When the Bank of Japan (BoJ) announced its latest statement on monetary policy in conjunction with the Japanese government, the yen (FXY) strengthened counter to the trend over the past several months. It was very easy to explain this response as "sell the news" or disappointment with the 2014 start for open-ended asset purchases which will not achieve the 2% inflation target by next year (see "Introduction of the 'Price Stability Target' and the 'Open-Ended Asset Purchasing Method'").
Through 2014, the forecasts for inflation and GDP growth are indeed quite modest. From the statement (the shading shows the distribution of the forecasts and the circles show the median of the forecasts):
Forecast Distribution Chart of Policy Board Members for Japan's Real GDP
Forecast Distribution Chart of Policy Board Members for Japan's CPI (All Items Less Fresh Food)
Source: Bank of Japan, 'Introduction of the 'Price Stability Target' and the 'Open-Ended Asset Purchasing Method'
The reaction was swift with the yen strengthening against the U.S. dollar with its largest one-day move in eight months. Fast forward a week and USD/JPY has printed another 52-week and now 2 1/2 year high.
The trend of a weakening yen has followed a very orderly ascent defined now by the 20-day moving average (DMA)
For reference, the yen saw sudden strength in mid-January when Akira Amari, the Japanese economic and fiscal policy minister, stated that 89 is a "fairly good level" and triple digits would be excessive for USD/JPY. The market missed the point that this statement implies an acceptable range as high as 99 or so. Soon afterward, Carlos Ghosn, the CEO of Renault-Nissan, claimed that the yen is still too strong and should trade at 100 versus the U.S. dollar even as his company strives to make itself more independent of the exchange rate. A week later, Deputy Economy Minister Yasutoshi Nishimura indicated that a 100 level "wouldn't be a concern."
Similarly, the market may have missed the point in the BoJ announcements and forecasts that they leave the door open for even more aggressive steps to get inflation to 2% by next year. This is a particularly intriguing possibility if the Japanese government gets impatient with the trajectory and progress with inflation. The cooperation between fiscal and monetary authorities on the path to unlimited money printing should become a powerful combination for dumping increasing amounts of yen on the planet. I do not think that things are necessarily set in stone for the next two years as far as policy goes.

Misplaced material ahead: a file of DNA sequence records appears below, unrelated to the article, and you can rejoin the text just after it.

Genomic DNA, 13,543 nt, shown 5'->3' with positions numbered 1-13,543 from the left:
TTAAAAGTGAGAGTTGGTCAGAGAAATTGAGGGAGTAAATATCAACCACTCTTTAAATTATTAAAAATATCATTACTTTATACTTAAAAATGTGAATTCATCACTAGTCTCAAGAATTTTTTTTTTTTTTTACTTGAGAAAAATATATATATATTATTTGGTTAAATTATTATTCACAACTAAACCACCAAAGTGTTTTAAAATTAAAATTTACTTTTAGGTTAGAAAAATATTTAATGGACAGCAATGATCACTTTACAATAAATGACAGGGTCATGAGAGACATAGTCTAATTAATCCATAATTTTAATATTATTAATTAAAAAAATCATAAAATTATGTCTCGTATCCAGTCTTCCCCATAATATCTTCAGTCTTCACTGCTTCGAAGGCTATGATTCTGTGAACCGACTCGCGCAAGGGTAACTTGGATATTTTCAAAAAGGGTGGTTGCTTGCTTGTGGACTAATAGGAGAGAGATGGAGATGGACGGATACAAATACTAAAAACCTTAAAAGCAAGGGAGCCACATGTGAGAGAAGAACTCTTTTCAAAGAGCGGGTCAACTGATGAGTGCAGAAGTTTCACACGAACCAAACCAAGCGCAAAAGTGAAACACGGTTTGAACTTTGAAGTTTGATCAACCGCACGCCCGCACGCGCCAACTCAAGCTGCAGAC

The international reaction to Japan's road to inflation has of course been greeted with displeasure in key corners of the world. For example, Jens Weidmann, head of Germany's Bundesbank, decried the pressure the Japanese government is placing on the BoJ to essentially participate in competitive devaluation. The American Automotive Policy Council, representing U.S. automakers on trade policy issues, urged "…the Obama Administration to make it clear to Japan that such policies are unacceptable and will be met by reciprocal measures." On Friday (January 25th), the Bank of Korea's Governor Kim Choong-soo seemed to suggest that South Korea's monetary policy would actively move against the appreciation of the won if the Bank of Japan succeeds in further weakening the yen.
All the belly-aching over the past week pushed Amari to step up and (somewhat indirectly) defend Japan's monetary policy:
'You might think there's a deliberate policy to drive down the value of the yen but we in government refrain from commenting on the exchange rate of the yen.'…the government and the BOJ had agreed on exceptional measures because Japan had to break a prolonged cycle of deflation and economic contraction.
These echoes of currency wars will likely get bigger visibility in the next G20 meeting. The world has become accustomed to the steady strengthening bias in the yen for so many years; the reverse is proving more and more unsettling.
Be careful out there!